In an age where high-quality stocks are touted as the golden ticket to long-term outperformance, the market may be reaching saturation point with Exchange-Traded Funds (ETFs) focused on these stocks. This assertion comes as Boston-based investment firm, Jeremy Grantham’s GMO, recently announced the launch of a new ETF that will invest in high-quality stocks. With 36 other ETFs already listed in VettaFi’s quality stock category, boasting a collective $56 billion in assets under management, the question arises whether investors really need another high-quality stock-focused ETF.
The investment landscape is often a battlefield of competition and differentiation, and GMO, a firm traditionally catering to institutions and high-net-worth investors, may find it challenging to make a mark in the retail arena with their late entry. While GMO has been a long-time advocate of high-quality stocks, their new ETF enters a market already brimming with similar offerings. The challenge lies in distinguishing their new ETF from the plethora of existing ones, a task that may prove daunting in the already well-saturated market.
The Crowded Market of High-Quality Stocks ETFs: Is There Room for Another Player?
Investment firm, GMO, recently announced the launch of a new ETF focused on high-quality stocks. While high-quality stocks have a good track record for long-term outperformance over low-quality stocks, questions arise about the necessity of another ETF in an already crowded market.
GMO’s Late Entry into the Quality Stocks ETF Market
GMO, a Boston-based firm led by Jeremy Grantham, is entering a market that already boasts 36 other ETFs in the quality stock category, according to VettaFi’s ETF database. These existing ETFs collectively manage around $56 billion in assets. GMO, a firm that has long advocated for high-quality stocks, has traditionally catered to institutions and high-net-worth investors, shying away from the ETF arena. As a latecomer to a well-saturated retail market, it may struggle to distinguish its new ETF from existing ones.
Defining Quality Stocks
Quality stocks are generally understood as highly profitable stocks with consistent earnings and robust balance sheets. A comprehensive study titled "Quality Minus Junk" published in the Review of Accounting Studies in 2019 offers more insights. The researchers defined quality stocks as shares of "profitable, stable, safe" companies that distribute a significant portion of their profits as dividends. They compared the returns of two portfolios: one containing the top 10% of U.S. publicly traded stocks that scored highest in quality, and the other including the lowest 10%. The study found that from mid-1957 through mid-2023, quality stocks outperformed junk stocks by over eight annualized percentage points: 11.9% to 3.7%.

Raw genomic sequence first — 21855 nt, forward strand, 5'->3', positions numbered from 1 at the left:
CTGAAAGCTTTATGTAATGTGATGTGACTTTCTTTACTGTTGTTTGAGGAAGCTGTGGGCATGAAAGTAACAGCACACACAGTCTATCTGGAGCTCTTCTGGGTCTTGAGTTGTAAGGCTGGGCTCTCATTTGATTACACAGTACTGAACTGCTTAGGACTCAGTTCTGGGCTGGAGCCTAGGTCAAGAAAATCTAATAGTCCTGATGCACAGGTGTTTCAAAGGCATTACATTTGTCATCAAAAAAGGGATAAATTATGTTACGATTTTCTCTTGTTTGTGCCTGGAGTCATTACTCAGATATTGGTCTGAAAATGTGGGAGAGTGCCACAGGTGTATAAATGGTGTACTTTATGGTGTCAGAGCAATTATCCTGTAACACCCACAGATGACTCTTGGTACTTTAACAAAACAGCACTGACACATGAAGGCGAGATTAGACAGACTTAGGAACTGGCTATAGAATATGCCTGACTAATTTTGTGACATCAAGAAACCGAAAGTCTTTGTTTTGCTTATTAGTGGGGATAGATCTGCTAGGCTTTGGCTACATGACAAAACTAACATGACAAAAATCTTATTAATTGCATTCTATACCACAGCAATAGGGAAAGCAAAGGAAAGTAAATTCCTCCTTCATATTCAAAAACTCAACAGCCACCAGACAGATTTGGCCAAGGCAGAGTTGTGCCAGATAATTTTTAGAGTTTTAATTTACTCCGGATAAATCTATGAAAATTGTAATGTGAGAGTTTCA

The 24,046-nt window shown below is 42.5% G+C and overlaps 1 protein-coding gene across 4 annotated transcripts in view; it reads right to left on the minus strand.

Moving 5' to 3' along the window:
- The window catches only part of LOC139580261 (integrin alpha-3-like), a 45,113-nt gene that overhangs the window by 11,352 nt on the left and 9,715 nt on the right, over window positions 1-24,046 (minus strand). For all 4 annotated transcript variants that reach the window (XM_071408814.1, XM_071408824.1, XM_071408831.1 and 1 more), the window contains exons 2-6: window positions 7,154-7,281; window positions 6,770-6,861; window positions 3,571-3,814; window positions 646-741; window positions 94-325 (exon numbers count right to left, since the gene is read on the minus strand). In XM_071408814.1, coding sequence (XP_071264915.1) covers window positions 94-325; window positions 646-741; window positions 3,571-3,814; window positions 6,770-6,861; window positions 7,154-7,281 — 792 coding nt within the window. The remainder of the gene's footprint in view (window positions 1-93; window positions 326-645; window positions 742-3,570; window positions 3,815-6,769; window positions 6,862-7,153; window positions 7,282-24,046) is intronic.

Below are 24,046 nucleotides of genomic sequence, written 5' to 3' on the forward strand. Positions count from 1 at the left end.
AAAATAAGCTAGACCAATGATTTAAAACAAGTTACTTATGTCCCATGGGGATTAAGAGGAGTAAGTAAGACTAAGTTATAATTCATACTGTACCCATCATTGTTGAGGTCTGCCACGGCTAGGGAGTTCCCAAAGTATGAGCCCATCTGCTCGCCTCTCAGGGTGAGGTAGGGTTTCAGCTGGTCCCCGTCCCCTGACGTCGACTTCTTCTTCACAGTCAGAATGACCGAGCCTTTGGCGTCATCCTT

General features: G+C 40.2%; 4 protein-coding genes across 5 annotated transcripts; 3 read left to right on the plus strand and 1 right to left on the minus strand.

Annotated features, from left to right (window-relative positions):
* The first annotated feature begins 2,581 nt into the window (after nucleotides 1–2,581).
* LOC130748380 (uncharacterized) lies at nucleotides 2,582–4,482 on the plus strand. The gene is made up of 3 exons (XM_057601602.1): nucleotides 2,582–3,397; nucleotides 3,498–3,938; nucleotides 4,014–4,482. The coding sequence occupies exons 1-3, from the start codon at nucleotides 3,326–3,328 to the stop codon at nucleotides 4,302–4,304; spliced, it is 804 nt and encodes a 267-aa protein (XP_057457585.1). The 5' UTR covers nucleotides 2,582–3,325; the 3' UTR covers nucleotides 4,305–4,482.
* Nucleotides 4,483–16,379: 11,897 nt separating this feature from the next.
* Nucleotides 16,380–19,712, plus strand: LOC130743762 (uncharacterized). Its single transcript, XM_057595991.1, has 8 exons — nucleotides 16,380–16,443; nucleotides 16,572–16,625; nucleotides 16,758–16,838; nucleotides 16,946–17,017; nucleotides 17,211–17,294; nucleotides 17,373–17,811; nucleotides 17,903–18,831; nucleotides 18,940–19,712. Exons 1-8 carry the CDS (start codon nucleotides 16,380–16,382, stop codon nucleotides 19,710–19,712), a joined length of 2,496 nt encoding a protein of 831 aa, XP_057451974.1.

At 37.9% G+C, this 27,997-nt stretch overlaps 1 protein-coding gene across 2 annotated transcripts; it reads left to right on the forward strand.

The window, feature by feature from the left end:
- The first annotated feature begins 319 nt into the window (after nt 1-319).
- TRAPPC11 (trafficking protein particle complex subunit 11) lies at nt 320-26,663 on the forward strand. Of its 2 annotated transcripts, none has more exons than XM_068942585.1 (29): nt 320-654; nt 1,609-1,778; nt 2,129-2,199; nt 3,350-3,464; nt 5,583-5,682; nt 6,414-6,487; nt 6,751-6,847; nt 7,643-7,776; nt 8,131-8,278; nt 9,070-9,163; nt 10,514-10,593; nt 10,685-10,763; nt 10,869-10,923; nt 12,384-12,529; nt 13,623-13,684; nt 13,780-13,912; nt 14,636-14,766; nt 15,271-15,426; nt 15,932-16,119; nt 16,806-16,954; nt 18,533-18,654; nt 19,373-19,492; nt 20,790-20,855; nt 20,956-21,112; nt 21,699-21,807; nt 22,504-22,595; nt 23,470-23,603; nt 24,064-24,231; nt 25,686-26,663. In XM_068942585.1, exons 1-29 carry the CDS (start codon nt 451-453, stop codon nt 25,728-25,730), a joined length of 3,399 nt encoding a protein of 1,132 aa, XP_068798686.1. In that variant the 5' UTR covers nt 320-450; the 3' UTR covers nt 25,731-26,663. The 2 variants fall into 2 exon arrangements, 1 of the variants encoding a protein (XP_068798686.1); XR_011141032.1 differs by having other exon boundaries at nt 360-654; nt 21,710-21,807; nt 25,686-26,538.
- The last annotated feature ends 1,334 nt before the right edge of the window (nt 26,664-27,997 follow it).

The Challenge Faced by GMO’s New ETF
Existing quality-stock funds correlate highly with the hypothetical portfolio from the "Quality Minus Junk" study. This is evident in the GMO Quality Fund Class III GQETX, which is likely to hold many of the same stocks as the newly launched ETF. The correlation coefficient between its monthly returns since 2004 and the AQR quality portfolio is an extremely high 0.95. The same is true for the two largest U.S.-equity ETFs in VettaFi’s quality stock category: The iShares MSCI USA Quality Factor ETF and the Invesco S&P 500 Quality ETF. This high correlation illustrates the marketing challenge GMO faces in gaining traction with its new ETF.
Despite the crowded market, the good news for investors is the wide choice of ETFs that capture the performance of quality stocks. Once you decide to invest in quality stocks, the specific fund or ETF you choose doesn’t seem to make a significant difference.
The question remains: does the market need another high-quality stocks ETF? While GMO’s late entry into the ETF arena presents a stiff competition, its long-standing expertise in high-quality stocks could potentially offer fresh perspectives and investment strategies. However, the firm will need to differentiate its offering in this well-saturated market to attract investors.